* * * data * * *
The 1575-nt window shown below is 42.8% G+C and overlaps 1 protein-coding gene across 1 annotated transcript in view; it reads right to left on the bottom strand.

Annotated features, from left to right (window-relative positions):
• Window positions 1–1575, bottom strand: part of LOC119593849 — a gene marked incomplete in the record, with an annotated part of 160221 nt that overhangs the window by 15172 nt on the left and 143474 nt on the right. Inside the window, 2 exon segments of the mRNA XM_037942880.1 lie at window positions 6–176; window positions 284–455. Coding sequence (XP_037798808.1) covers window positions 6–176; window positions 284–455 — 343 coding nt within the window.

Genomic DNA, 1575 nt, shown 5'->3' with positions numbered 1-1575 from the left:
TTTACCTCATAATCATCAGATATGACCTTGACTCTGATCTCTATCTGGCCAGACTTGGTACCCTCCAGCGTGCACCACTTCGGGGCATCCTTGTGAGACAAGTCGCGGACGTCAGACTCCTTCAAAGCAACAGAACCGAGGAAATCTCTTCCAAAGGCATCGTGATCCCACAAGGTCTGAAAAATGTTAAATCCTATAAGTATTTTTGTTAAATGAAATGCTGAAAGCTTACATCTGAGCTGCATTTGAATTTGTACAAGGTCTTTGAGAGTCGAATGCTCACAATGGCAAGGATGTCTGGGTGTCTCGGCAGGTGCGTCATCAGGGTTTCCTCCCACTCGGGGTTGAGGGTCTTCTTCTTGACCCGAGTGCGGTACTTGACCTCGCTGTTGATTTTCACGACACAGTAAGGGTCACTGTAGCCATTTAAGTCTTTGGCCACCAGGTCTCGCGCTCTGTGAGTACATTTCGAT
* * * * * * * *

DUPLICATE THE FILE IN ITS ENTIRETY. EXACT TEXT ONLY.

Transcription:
The 1575-nt window shown below is 42.8% G+C and overlaps 1 protein-coding gene across 1 annotated transcript in view; it reads right to left on the bottom strand.

Annotated features, from left to right (window-relative positions):
• Window positions 1–1575, bottom strand: part of LOC119593849 — a gene marked incomplete in the record, with an annotated part of 160221 nt that overhangs the window by 15172 nt on the left and 143474 nt on the right. Inside the window, 2 exon segments of the mRNA XM_037942880.1 lie at window positions 6–176; window positions 284–455. Coding sequence (XP_037798808.1) covers window positions 6–176; window positions 284–455 — 343 coding nt within the window.

Genomic DNA, 1575 nt, shown 5'->3' with positions numbered 1-1575 from the left:
TTTACCTCATAATCATCAGATATGACCTTGACTCTGATCTCTATCTGGCCAGACTTGGTACCCTCCAGCGTGCACCACTTCGGGGCATCCTTGTGAGACAAGTCGCGGACGTCAGACTCCTTCAAAGCAACAGAACCGAGGAAATCTCTTCCAAAGGCATCGTGATCCCACAAGGTCTGAAAAATGTTAAATCCTATAAGTATTTTTGTTAAATGAAATGCTGAAAGCTTACATCTGAGCTGCATTTGAATTTGTACAAGGTCTTTGAGAGTCGAATGCTCACAATGGCAAGGATGTCTGGGTGTCTCGGCAGGTGCGTCATCAGGGTTTCCTCCCACTCGGGGTTGAGGGTCTTCTTCTTGACCCGAGTGCGGTACTTGACCTCGCTGTTGATTTTCACGACACAGTAAGGGTCACTGTAGCCATTTAAGTCTTTGGCCACCAGGTCTCGCGCTCTGTGAGTACATTTCGAT